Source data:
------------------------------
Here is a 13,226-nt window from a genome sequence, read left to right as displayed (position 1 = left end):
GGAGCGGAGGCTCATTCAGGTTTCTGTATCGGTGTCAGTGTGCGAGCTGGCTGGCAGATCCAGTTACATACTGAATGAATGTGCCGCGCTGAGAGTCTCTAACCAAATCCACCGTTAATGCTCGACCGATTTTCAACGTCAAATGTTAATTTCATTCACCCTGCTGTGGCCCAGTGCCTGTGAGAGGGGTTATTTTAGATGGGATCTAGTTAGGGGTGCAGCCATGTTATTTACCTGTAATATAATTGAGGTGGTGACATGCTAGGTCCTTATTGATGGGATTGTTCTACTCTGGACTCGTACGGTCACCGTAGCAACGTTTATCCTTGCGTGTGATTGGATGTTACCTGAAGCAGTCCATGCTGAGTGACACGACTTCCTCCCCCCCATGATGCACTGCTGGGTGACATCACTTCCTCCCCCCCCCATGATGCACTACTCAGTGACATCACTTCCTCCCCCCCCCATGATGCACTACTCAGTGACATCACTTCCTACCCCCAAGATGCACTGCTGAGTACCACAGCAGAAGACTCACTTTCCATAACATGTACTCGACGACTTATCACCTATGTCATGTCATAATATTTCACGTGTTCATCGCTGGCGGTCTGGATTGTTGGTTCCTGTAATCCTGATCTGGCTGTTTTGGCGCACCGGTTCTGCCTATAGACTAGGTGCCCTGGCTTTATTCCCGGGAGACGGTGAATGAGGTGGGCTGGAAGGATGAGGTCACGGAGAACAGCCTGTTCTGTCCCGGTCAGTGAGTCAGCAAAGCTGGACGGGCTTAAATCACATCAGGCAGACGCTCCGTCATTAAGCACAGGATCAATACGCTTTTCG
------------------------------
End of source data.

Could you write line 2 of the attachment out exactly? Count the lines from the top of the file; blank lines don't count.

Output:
GGAGCGGAGGCTCATTCAGGTTTCTGTATCGGTGTCAGTGTGCGAGCTGGCTGGCAGATCCAGTTACATACTGAATGAATGTGCCGCGCTGAGAGTCTCTAACCAAATCCACCGTTAATGCTCGACCGATTTTCAACGTCAAATGTTAATTTCATTCACCCTGCTGTGGCCCAGTGCCTGTGAGAGGGGTTATTTTAGATGGGATCTAGTTAGGGGTGCAGCCATGTTATTTACCTGTAATATAATTGAGGTGGTGACATGCTAGGTCCTTATTGATGGGATTGTTCTACTCTGGACTCGTACGGTCACCGTAGCAACGTTTATCCTTGCGTGTGATTGGATGTTACCTGAAGCAGTCCATGCTGAGTGACACGACTTCCTCCCCCCCATGATGCACTGCTGGGTGACATCACTTCCTCCCCCCCCCATGATGCACTACTCAGTGACATCACTTCCTCCCCCCCCCATGATGCACTACTCAGTGACATCACTTCCTACCCCCAAGATGCACTGCTGAGTACCACAGCAGAAGACTCACTTTCCATAACATGTACTCGACGACTTATCACCTATGTCATGTCATAATATTTCACGTGTTCATCGCTGGCGGTCTGGATTGTTGGTTCCTGTAATCCTGATCTGGCTGTTTTGGCGCACCGGTTCTGCCTATAGACTAGGTGCCCTGGCTTTATTCCCGGGAGACGGTGAATGAGGTGGGCTGGAAGGATGAGGTCACGGAGAACAGCCTGTTCTGTCCCGGTCAGTGAGTCAGCAAAGCTGGACGGGCTTAAATCACATCAGGCAGACGCTCCGTCATTAAGCACAGGATCAATACGCTTTTCG